The University of Northampton suffered a cyber attack earlier in March, resulting in operational disruptions across its IT networks that lasted several days.
The University of Northampton released a statement recently, stating that on 17th March, it suffered a cyber attack which disrupted operations across its IT networks. The university is working with the law enforcement and experts to resolve the issue as quickly as possible.
“We can confirm that on March 17, the university detected a cyber attack, which resulted in an interruption of services to our IT and telephone systems and servers,” said a University spokesman.
“We are working with expert consultants to investigate and resolve this issue as quickly as possible, including legal counsel and IT forensics investigators, who are assessing the impact and advising on the appropriate remedial actions. The full facts of the situation have not yet been established and we will provide further information as soon as we can,” he added.
The spokesman also said that as a precautionary measure they have informed the Information Commissioner’s Office (ICO). “We have notified the Information Commissioner’s Office as a precaution and are liaising with the police as we investigate this attack further. A number of temporary work around solutions are being rolled out to support students and staff.”
A student who reported the issue to Northampton Chronicle and Echo mentioned that the cyber attack had a huge impact on the university’s daily operations, including the functioning of its computer-based phone systems, and that the issue wasn’t completely resolved even after six days. “There have been some issues with emails. The Northampton Integrated Learning Environment (NILE) is down – this is an e-facility used by students across the university,” the student added.
A Northamptonshire Police spokeswoman confirmed that together with the National Cyber Security Centre, the force is working with the university to support them and investigate this cyber attack. “Enquiries are ongoing,” she added.
“At the University of Northampton, we take the safety and security of our information as well as the continuity of our systems and services extremely seriously – and will continue to take every action to protect the organisation against cyber attacks. We would like to thank students and staff for their patience during this time,” the university’s spokesman added.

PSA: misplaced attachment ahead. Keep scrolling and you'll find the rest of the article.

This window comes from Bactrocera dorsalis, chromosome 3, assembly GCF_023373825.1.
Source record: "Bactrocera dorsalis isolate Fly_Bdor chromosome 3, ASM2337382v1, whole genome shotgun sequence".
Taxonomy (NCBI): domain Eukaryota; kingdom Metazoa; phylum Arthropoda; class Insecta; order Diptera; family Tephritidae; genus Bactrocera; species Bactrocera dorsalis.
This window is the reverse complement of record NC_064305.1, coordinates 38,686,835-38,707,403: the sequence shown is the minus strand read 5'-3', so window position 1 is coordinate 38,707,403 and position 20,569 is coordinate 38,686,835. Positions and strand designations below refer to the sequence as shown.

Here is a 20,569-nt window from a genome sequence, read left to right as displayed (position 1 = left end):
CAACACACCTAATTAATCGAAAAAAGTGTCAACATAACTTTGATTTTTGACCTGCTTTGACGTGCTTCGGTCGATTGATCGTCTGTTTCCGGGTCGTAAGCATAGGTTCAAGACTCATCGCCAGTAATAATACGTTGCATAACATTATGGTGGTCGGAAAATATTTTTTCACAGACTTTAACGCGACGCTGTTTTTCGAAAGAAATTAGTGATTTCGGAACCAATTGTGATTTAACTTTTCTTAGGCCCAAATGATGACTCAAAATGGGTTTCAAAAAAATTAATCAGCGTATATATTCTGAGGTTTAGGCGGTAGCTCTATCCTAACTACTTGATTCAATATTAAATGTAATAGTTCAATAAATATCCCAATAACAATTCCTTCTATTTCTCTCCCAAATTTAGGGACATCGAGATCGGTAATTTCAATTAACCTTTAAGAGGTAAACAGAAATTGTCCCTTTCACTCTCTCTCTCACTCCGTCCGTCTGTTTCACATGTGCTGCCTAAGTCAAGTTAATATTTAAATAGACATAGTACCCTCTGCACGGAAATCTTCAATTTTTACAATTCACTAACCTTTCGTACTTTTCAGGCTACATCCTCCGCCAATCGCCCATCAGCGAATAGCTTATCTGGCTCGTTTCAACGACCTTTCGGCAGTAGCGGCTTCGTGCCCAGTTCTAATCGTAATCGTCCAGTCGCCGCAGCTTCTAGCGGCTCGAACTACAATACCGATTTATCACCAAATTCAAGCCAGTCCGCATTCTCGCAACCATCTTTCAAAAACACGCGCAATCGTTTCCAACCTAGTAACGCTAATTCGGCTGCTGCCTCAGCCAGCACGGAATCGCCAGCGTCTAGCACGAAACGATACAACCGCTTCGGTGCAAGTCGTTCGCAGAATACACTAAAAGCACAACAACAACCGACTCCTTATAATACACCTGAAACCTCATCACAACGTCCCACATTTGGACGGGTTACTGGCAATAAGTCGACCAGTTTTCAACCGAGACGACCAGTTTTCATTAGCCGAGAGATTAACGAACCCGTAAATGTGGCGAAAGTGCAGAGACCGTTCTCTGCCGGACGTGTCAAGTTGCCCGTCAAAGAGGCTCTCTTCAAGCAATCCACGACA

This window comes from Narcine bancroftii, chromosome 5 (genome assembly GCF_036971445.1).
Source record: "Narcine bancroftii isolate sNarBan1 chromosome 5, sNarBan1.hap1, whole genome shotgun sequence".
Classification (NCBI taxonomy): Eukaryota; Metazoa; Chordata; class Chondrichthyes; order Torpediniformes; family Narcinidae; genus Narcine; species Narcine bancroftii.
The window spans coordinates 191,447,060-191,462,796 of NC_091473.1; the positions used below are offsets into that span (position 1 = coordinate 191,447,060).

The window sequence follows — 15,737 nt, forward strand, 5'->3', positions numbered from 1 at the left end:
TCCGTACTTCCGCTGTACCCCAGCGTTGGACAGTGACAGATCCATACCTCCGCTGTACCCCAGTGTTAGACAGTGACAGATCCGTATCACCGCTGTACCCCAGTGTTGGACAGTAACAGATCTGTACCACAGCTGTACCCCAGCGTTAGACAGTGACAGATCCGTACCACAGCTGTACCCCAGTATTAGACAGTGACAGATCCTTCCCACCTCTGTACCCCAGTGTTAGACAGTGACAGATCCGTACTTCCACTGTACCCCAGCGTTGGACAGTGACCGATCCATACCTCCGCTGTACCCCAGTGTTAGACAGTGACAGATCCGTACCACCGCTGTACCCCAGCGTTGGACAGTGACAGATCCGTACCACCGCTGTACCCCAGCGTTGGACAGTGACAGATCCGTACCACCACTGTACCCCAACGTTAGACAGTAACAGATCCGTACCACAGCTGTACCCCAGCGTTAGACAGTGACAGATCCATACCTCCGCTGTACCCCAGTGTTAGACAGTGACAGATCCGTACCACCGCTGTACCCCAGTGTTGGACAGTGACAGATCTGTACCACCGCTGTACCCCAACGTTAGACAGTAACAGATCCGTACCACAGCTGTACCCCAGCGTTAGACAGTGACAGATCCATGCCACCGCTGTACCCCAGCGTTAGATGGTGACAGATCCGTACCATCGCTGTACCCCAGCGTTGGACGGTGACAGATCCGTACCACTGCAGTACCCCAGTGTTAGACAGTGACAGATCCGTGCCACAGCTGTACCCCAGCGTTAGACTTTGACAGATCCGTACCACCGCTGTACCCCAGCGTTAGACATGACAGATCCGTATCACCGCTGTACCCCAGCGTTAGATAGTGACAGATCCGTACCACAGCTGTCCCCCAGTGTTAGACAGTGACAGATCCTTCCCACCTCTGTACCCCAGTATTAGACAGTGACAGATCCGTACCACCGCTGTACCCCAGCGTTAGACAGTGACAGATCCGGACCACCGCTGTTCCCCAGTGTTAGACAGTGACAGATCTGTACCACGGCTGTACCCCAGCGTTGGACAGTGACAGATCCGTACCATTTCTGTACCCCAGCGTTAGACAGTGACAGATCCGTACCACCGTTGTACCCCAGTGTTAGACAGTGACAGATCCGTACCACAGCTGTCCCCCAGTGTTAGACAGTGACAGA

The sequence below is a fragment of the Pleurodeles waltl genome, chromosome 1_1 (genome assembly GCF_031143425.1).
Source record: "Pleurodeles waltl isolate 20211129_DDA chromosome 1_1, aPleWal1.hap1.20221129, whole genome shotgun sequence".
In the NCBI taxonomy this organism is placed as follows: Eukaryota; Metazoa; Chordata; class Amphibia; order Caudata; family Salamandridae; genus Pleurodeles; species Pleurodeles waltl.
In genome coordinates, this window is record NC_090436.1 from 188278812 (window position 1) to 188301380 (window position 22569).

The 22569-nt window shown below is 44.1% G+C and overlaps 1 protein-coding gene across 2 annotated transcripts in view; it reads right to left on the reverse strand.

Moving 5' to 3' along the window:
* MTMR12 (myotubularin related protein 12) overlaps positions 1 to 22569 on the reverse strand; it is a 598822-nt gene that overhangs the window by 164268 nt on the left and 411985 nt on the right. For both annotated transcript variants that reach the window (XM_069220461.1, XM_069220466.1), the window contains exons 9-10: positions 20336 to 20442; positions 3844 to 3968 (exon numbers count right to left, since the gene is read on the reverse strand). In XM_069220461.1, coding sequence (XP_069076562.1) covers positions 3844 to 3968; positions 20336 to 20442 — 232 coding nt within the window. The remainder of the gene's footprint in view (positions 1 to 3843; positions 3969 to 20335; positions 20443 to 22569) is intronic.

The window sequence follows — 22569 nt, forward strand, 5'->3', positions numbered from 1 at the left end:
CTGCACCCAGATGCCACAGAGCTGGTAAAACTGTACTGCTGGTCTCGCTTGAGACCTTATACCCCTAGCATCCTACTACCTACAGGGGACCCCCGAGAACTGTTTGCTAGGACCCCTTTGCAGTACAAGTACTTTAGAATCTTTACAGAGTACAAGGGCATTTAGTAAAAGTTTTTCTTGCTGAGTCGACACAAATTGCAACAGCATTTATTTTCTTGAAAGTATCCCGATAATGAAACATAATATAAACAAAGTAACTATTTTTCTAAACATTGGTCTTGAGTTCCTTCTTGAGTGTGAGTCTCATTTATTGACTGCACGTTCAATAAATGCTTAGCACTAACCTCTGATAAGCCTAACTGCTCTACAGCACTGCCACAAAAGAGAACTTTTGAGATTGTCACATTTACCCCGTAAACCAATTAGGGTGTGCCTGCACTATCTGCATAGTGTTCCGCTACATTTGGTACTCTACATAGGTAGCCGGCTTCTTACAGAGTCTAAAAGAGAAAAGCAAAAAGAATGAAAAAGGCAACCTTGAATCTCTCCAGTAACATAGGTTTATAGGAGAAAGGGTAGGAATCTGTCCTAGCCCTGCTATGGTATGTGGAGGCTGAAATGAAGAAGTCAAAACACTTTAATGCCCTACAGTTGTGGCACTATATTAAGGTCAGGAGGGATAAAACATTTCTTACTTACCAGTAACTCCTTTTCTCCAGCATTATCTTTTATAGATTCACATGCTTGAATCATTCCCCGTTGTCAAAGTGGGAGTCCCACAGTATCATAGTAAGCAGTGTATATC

There has been a major rise in the number of cyber attacks targeting universities in recent years. In September last year, Newcastle University admitted it suffered a ransomware attack that caused operational disruptions across its IT networks and systems. The cyber attack affected all university systems with the exception of those listed in the communications (Office365 – including email and Teams, Canvas, and Zoom).
The university added that because of the ransomware attack, access to study materials for on-campus and on-line induction and on-line teaching may not be available and the university is developing new materials to ensure students can access them by the time the new semester starts.
Commenting on the recent cyber attack targeting the University of Northampton, Richard Cassidy, Senior Director Security Strategy EMEA at Exabeam, told Teiss that “coming just weeks after the National Cyber Security Centre (NCSC) published an alert and guidance warning of an increase in targeted ransomware attacks in the UK education sector, this incident is unfortunate, but unsurprising.
“There can be little doubt that this attack was indeed targeted, with attackers taking specific steps to breach the University. However, while the NCSC does offer some basic defence practices and techniques for education institutions, its guidance falls short of addressing the fundamental challenge facing these organisations, which is more complex than ever given the proliferation of Internet of Things/ Operational Technology (IoT/OT) and the hyper growth of cloud-based services.
“Breaches are more often than not a culmination of user or device abnormalities, which far too few of these organisations are equipped to detect and triage. Connecting the dots across all the layers is key in understanding when abnormalities may occur, but we can’t continue to rely on the legacy approach of asking specific questions of significant data volumes. Doing so only raises more questions than answers, which detracts already overstretched resources from the core problem.
“Ultimately, we’ve got to embrace a new approach to aligning technology to our security outcomes. Automation is critical in helping organisations to deliver extended detection and response, converging and analysing critical data sets to baseline normal, so that abnormalities can be deduced early in the breach chain and mitigated before the worst-case scenario can occur,” he added.